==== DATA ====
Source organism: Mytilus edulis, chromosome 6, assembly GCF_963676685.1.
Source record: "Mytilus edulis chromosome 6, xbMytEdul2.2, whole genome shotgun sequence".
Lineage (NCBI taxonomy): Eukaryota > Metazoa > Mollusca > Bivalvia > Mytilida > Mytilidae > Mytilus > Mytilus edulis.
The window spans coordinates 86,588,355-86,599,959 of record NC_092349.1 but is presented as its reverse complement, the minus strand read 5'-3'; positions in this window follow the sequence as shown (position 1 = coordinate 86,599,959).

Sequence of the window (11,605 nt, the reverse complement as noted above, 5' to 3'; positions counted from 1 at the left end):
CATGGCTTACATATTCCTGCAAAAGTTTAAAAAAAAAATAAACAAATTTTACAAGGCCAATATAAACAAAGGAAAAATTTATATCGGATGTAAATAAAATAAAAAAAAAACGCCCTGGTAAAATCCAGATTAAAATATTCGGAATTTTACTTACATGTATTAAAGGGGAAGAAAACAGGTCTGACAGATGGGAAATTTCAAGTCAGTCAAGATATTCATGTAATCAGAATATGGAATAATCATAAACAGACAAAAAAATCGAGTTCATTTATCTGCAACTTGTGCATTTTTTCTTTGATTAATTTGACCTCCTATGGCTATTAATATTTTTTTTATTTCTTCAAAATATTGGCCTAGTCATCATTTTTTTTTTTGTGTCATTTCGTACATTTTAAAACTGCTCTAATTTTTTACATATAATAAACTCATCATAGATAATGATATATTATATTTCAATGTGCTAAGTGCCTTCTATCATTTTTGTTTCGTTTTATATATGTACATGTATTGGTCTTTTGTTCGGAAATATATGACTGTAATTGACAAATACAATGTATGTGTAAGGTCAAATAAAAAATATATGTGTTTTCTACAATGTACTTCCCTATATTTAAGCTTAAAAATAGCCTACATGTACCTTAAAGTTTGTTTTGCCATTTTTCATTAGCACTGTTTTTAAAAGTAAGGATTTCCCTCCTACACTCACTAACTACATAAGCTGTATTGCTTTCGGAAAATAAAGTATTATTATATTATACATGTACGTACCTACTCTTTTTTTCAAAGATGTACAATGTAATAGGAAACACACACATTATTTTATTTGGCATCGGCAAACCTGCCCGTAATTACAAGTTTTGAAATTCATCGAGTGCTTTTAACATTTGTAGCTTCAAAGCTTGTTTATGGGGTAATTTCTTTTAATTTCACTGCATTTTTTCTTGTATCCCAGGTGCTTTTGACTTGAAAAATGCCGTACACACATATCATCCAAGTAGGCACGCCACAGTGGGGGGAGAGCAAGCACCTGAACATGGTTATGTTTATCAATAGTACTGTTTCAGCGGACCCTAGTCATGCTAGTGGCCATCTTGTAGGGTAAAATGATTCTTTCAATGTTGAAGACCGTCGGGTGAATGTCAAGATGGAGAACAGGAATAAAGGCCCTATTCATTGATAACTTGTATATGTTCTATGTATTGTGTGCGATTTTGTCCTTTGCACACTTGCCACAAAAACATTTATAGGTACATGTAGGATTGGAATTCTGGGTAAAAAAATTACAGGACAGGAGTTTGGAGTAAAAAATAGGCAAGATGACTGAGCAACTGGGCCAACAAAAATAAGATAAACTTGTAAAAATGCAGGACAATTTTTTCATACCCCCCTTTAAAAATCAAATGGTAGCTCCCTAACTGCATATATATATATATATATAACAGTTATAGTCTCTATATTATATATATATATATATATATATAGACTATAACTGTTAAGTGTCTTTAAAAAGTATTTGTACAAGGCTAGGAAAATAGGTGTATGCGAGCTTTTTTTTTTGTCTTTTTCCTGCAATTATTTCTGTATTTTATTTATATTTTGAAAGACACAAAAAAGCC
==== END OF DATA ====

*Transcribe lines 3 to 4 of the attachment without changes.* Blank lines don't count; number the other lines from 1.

Lineage (NCBI taxonomy): Eukaryota > Metazoa > Mollusca > Bivalvia > Mytilida > Mytilidae > Mytilus > Mytilus edulis.
The window spans coordinates 86,588,355-86,599,959 of record NC_092349.1 but is presented as its reverse complement, the minus strand read 5'-3'; positions in this window follow the sequence as shown (position 1 = coordinate 86,599,959).